A spokesman for the Premier had a different version of the refusal, saying that Cr Bella had posted on Facebook that he was going to the reception to “make his presence felt” and that he had abused the police present.

“Given what went on in Rockhampton, everyone was a little nervous,” he said. “Martin was treated the same way anyone would be who said they were going to make their presence felt.”

He said the decision to refuse Cr Bella admission was made by members of the Premier’s staff, and suggested that he should have attended the community forum at Cannonvale the following day where people could “get things off their chest”.

“If Martin wanted to, Cannonvale was the place to do that,” he said.

Cr Bella said he was “utterly disgusted and infuriated” by the insinuations that he had been abusive to police and threatening in his Facebook post.

“There’s not a chance in hell I would have said that to the police – I have good relations with them and they were doing what they had to do,” he said. “In no way was I threatening in my post, and there was at least one other councillor who didn’t RSVP, plus our CEO, who were allowed to enter.”

Responding to the spokesman for the Premier that last Monday’s reception was an informal event, Cr Bella said he was sure any number of people, Mackay’s mayor, Greg Williamson included, would have been lobbying on various issues during the evening.

“It appears that if you support, or are a farmer you are treated very differently to anyone else,” Cr Bella said.

“Should the group you support preclude you from attending things?

This is just an excuse not to talk to farmers. She refuses to talk to the public unless it’s staged."

He said the Premier’s staff should have taken into account that he was constrained by his councillor code of conduct.

“You can’t just go in there and start ranting,” he said.

The 1993 State of Origin altercation between Martin Bella and Paul Harragon 25 years ago, was a feature of his representative career.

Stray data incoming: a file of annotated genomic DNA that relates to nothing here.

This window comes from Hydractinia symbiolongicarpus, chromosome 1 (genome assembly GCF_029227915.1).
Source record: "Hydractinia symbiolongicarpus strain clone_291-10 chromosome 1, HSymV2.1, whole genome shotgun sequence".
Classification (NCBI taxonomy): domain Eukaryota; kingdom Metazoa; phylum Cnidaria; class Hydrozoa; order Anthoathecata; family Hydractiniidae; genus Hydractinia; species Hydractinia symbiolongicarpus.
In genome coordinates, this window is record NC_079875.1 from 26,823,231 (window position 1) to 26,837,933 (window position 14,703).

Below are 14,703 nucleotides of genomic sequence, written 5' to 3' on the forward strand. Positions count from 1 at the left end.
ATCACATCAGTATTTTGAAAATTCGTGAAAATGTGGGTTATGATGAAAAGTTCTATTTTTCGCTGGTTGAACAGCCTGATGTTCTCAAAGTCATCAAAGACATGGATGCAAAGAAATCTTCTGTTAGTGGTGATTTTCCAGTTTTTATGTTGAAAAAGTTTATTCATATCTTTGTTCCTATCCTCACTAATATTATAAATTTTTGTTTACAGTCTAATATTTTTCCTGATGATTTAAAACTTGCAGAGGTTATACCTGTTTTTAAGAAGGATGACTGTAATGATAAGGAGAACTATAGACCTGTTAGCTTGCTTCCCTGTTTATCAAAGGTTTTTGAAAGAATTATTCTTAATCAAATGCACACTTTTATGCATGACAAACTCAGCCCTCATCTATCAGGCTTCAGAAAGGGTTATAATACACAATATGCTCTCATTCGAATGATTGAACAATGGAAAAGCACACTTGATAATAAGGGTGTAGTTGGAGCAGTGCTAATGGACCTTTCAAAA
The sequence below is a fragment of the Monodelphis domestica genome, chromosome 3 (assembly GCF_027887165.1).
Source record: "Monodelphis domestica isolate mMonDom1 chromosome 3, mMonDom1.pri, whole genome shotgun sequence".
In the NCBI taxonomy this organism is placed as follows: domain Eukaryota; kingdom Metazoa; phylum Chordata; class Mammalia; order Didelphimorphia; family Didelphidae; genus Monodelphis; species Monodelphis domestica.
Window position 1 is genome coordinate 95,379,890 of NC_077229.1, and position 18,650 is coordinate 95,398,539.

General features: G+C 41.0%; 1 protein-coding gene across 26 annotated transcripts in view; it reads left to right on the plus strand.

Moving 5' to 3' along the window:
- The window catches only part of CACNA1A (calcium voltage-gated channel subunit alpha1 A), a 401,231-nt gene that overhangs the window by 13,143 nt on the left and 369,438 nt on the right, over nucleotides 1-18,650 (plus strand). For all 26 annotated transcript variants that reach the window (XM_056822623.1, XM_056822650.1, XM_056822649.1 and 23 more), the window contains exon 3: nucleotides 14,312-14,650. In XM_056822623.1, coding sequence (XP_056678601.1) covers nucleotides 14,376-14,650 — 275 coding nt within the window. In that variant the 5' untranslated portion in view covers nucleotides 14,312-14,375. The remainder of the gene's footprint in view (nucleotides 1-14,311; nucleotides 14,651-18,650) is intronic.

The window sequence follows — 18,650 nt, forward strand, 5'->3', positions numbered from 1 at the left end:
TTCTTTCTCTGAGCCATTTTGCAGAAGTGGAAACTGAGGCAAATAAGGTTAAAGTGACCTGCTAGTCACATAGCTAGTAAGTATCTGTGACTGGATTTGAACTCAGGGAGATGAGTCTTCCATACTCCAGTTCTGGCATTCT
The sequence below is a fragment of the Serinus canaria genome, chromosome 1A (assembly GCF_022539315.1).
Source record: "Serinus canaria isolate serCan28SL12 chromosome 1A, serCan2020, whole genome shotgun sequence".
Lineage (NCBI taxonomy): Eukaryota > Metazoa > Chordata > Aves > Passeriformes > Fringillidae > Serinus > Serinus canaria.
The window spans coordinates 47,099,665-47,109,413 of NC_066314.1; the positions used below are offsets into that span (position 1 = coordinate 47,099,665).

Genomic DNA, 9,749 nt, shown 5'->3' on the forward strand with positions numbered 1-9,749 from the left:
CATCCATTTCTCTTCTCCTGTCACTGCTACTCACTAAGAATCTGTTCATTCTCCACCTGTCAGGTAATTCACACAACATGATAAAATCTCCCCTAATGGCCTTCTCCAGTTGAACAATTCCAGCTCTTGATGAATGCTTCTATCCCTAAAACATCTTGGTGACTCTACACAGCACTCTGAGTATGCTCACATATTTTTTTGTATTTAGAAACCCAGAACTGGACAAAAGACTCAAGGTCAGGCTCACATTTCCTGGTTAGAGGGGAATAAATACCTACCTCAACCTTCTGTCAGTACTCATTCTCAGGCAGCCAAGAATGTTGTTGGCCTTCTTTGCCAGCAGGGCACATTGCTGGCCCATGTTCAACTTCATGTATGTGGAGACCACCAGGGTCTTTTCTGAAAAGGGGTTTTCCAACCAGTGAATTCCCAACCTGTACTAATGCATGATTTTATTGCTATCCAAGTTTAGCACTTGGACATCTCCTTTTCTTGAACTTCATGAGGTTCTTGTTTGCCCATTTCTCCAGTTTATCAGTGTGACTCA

As far as airing his grievances with vegetation management laws at Cannonvale, Cr Bella said that being precluded from the first event didn’t give him positive signals that he’d be welcome at the second.

Mackay Regional Council mayor, Greg Williamson, declined to comment on the situation, with a media spokesman saying it hadn’t been a council event.

Cr Bella was critical of the mayor and sections of the council when interviewed by the Queensland Country Life, saying he had been “quite literally laughed at” when he brought rural issues up at council meetings.

“This (vegetation management) legislation affects any number of ratepayers growing cattle and farming cane,” he said.

“The mayor went to India to support mining and there’s any number of dollars for tourism.

“The Wagyu conference was put forward as support for rural but the only people who benefited from that were accommodation providers.”

He said that as rural incomes declined, producers were forced to buy more land to get ahead, which meant they were “buying more rates”, and that council rate rises impacted them more.

“We’re just making it harder for the industry that was at the foundation of civilisation,” he said.